I’ve been thinking a lot about the importance of contentment. It’s an old topic, one the ancient Indian sage Patanjali included in his Yoga Sutras.
YOGA SUTRA STUDY
II.42 samtosad anuttamah sukha-labhah
Samtosat: through or by contentment
Anuttamah: the strongest
Sukha: of happiness
Labhah: obtaining, gain
Contentment brings supreme happiness. (B.Bouanchaud)
From contentment one gains unsurpassed joy. (D. Brooks)
The result of contentment is total happiness. (Desikachar)
From contentment and benevolence of consciousness comes supreme happiness (BKS Iyengar)
Is contentment the aim of yoga practice?
Is all suffering alleviated through contentment or do we look at the sufferings in our own lives in a contented fashion?
Does happiness imply a different vision of suffering? Or can the two emotions exist simultaneously?
Is total happiness only possible through a practice of contentment?
If all life is suffering as the Buddha tells us, why should we bother trying to attain happiness?
Does contentment imply a turning away from the difficulties of life, an acceptance of poverty, cruelty, and violence in the world?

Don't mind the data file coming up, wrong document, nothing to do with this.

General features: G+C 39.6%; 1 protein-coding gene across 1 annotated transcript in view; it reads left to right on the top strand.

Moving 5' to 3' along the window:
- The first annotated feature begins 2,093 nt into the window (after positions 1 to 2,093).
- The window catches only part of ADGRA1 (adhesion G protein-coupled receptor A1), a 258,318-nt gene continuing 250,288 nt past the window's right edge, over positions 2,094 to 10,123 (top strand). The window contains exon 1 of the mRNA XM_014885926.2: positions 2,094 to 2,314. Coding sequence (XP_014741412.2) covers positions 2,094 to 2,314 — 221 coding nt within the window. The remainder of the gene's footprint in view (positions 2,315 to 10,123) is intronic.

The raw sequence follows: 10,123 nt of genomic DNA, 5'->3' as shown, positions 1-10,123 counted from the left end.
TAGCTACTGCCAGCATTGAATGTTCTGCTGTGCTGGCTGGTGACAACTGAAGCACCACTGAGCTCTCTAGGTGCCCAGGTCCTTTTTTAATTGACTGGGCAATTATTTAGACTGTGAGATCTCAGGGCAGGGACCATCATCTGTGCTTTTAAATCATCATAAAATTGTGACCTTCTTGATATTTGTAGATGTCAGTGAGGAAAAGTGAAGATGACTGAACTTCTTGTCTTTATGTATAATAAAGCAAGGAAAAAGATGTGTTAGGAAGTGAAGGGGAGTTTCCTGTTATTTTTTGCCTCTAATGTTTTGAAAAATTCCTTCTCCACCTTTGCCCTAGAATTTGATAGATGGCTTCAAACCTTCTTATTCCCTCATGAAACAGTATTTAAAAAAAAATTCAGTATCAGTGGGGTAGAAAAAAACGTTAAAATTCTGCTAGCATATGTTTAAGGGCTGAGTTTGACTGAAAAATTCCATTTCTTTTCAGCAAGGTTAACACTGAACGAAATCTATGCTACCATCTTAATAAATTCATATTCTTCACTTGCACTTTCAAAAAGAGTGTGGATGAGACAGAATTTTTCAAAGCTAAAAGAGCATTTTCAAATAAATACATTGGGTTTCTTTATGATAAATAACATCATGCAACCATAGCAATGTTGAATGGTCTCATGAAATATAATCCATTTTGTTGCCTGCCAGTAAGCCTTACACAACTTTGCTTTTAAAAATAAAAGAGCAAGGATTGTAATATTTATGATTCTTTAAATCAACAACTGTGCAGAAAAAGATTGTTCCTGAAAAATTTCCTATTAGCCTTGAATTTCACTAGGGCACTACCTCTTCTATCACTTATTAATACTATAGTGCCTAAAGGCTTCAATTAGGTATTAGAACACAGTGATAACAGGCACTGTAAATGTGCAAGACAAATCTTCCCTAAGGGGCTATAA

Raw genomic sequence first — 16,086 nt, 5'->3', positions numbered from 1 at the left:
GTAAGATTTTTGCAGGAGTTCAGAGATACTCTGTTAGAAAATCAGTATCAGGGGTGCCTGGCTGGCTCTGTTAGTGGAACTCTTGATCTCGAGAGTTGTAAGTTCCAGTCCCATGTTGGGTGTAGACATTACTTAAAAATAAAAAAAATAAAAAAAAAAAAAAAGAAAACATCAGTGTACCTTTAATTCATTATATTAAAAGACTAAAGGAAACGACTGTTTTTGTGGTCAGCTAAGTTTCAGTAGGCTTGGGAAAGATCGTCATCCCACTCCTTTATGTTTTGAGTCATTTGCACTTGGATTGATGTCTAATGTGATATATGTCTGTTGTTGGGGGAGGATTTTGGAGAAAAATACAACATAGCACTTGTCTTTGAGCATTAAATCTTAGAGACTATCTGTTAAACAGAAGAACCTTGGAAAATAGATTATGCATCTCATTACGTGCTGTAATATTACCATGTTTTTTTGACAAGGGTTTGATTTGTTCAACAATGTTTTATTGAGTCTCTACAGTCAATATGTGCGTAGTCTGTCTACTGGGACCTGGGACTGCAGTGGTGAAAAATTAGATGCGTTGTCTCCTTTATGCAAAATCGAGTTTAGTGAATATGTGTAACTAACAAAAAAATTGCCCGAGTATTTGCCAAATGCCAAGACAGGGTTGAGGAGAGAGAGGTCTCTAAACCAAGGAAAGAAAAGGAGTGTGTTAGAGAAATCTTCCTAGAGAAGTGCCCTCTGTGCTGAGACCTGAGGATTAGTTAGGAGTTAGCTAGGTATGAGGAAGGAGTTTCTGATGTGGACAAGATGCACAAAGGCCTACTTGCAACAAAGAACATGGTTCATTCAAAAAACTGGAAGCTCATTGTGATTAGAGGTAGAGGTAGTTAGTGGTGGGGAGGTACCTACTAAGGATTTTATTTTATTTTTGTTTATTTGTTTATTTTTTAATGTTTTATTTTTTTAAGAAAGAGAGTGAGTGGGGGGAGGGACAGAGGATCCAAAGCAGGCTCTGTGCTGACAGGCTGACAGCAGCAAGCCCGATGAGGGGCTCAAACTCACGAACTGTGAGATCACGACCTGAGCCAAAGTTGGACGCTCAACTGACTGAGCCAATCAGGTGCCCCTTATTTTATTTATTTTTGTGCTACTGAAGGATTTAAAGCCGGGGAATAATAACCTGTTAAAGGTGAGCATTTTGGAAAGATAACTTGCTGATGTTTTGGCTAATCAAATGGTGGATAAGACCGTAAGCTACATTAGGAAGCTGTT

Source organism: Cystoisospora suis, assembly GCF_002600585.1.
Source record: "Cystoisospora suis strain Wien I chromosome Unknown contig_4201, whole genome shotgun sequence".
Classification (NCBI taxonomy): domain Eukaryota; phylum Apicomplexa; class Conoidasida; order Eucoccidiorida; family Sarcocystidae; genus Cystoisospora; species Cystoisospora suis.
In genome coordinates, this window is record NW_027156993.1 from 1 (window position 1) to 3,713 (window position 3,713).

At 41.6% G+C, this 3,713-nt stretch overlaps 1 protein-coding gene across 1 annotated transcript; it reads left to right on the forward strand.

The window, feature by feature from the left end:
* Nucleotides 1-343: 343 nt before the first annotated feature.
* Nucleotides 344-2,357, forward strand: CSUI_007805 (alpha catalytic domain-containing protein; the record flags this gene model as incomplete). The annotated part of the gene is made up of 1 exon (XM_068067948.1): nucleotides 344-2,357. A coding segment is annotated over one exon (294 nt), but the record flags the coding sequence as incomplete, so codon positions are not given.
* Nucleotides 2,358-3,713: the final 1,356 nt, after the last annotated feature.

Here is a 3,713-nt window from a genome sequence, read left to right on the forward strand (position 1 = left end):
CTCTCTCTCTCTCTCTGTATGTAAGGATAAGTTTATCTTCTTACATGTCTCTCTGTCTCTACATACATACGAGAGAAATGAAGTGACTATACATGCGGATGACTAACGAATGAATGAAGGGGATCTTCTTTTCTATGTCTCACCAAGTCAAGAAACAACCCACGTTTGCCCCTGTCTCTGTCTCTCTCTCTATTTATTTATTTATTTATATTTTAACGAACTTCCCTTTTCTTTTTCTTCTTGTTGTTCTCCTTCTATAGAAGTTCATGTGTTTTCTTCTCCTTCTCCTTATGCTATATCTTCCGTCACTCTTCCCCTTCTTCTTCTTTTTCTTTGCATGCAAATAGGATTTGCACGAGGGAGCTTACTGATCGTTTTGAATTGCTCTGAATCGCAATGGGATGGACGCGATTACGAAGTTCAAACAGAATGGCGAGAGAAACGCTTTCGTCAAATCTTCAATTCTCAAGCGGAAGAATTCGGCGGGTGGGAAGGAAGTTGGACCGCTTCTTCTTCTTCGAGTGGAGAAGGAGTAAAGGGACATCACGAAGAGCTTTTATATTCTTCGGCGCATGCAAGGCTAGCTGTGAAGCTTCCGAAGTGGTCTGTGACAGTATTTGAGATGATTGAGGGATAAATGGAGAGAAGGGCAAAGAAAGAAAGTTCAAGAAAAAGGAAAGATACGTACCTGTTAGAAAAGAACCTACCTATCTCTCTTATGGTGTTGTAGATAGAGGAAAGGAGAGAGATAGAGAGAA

Won’t we be missing out on much of our human emotional range if we practice contentment? Won’t we become zombies? Can one’s passions be ignited while one is content?
Are there any other effects or side effects of contentment?
Is it possible for contentment to exist on a greater scale, say in a community or in a nation? Would this be the same as peace? What is the relationship between contentment and peace?
Is there a relationship between contentment and the practice of svadhyaya (self-study)?
What is the relationship of asana practice and contentment?
The sutra tells us there is a direct relationship between contentment and personal happiness. With contentment, one’s emotions are brought under an even keel, the fluctuations of the mind are stilled. Isn’t this the purpose of yoga?
I try to search for sukha in each pose, to achieve joy while my body works on the edge of pain. This has incredible implications when suffering from emotional lability. We learn to accept where we are at at any given moment; this is contentment and the sages tell us that if we work on this, we will attain the supreme gift of happiness.
Patanjali tells us something profound, yet really simple: be content and you will be happy. Want what you have and don’t want what you don’t have. A recipe for happiness that has one ingredient: contentment.